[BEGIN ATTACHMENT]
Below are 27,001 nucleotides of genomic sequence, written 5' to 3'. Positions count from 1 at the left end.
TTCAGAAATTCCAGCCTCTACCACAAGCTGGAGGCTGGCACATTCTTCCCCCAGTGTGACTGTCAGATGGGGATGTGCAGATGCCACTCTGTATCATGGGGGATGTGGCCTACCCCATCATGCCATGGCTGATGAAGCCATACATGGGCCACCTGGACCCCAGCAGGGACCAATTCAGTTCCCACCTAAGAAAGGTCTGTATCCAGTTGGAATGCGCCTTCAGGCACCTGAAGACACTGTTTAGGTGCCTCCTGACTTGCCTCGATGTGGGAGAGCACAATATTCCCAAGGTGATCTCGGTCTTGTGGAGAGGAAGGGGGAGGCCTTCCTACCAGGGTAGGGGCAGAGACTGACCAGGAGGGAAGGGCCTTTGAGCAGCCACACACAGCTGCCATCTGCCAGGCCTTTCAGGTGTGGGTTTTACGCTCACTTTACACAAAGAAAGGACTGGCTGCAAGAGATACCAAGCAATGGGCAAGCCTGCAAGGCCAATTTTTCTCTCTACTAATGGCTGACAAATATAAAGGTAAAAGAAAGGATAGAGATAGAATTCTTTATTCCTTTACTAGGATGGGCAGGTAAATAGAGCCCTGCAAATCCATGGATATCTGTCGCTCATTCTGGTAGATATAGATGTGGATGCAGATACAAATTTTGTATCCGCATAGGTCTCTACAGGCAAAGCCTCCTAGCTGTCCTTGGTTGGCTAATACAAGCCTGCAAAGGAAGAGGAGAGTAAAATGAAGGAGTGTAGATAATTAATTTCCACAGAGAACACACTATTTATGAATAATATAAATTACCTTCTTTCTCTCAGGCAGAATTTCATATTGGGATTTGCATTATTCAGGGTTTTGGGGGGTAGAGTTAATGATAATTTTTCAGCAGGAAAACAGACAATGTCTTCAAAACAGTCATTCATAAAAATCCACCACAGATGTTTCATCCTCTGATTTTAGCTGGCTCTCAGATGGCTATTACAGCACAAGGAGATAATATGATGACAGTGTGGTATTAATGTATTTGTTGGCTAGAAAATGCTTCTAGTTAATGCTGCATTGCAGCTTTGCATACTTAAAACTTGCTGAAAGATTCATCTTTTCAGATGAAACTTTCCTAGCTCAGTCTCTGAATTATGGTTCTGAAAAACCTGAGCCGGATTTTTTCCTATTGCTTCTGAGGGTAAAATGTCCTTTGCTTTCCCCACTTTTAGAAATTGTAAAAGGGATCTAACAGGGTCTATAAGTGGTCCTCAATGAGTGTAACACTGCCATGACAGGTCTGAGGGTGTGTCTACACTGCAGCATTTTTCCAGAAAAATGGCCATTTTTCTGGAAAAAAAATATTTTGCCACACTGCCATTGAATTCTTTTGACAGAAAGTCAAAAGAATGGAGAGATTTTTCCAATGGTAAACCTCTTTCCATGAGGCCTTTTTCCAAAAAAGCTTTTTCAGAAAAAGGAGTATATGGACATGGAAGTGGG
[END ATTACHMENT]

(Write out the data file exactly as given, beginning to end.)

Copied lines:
Below are 27,001 nucleotides of genomic sequence, written 5' to 3'. Positions count from 1 at the left end.
TTCAGAAATTCCAGCCTCTACCACAAGCTGGAGGCTGGCACATTCTTCCCCCAGTGTGACTGTCAGATGGGGATGTGCAGATGCCACTCTGTATCATGGGGGATGTGGCCTACCCCATCATGCCATGGCTGATGAAGCCATACATGGGCCACCTGGACCCCAGCAGGGACCAATTCAGTTCCCACCTAAGAAAGGTCTGTATCCAGTTGGAATGCGCCTTCAGGCACCTGAAGACACTGTTTAGGTGCCTCCTGACTTGCCTCGATGTGGGAGAGCACAATATTCCCAAGGTGATCTCGGTCTTGTGGAGAGGAAGGGGGAGGCCTTCCTACCAGGGTAGGGGCAGAGACTGACCAGGAGGGAAGGGCCTTTGAGCAGCCACACACAGCTGCCATCTGCCAGGCCTTTCAGGTGTGGGTTTTACGCTCACTTTACACAAAGAAAGGACTGGCTGCAAGAGATACCAAGCAATGGGCAAGCCTGCAAGGCCAATTTTTCTCTCTACTAATGGCTGACAAATATAAAGGTAAAAGAAAGGATAGAGATAGAATTCTTTATTCCTTTACTAGGATGGGCAGGTAAATAGAGCCCTGCAAATCCATGGATATCTGTCGCTCATTCTGGTAGATATAGATGTGGATGCAGATACAAATTTTGTATCCGCATAGGTCTCTACAGGCAAAGCCTCCTAGCTGTCCTTGGTTGGCTAATACAAGCCTGCAAAGGAAGAGGAGAGTAAAATGAAGGAGTGTAGATAATTAATTTCCACAGAGAACACACTATTTATGAATAATATAAATTACCTTCTTTCTCTCAGGCAGAATTTCATATTGGGATTTGCATTATTCAGGGTTTTGGGGGGTAGAGTTAATGATAATTTTTCAGCAGGAAAACAGACAATGTCTTCAAAACAGTCATTCATAAAAATCCACCACAGATGTTTCATCCTCTGATTTTAGCTGGCTCTCAGATGGCTATTACAGCACAAGGAGATAATATGATGACAGTGTGGTATTAATGTATTTGTTGGCTAGAAAATGCTTCTAGTTAATGCTGCATTGCAGCTTTGCATACTTAAAACTTGCTGAAAGATTCATCTTTTCAGATGAAACTTTCCTAGCTCAGTCTCTGAATTATGGTTCTGAAAAACCTGAGCCGGATTTTTTCCTATTGCTTCTGAGGGTAAAATGTCCTTTGCTTTCCCCACTTTTAGAAATTGTAAAAGGGATCTAACAGGGTCTATAAGTGGTCCTCAATGAGTGTAACACTGCCATGACAGGTCTGAGGGTGTGTCTACACTGCAGCATTTTTCCAGAAAAATGGCCATTTTTCTGGAAAAAAAATATTTTGCCACACTGCCATTGAATTCTTTTGACAGAAAGTCAAAAGAATGGAGAGATTTTTCCAATGGTAAACCTCTTTCCATGAGGCCTTTTTCCAAAAAAGCTTTTTCAGAAAAAGGAGTATATGGACATGGAAGTGGG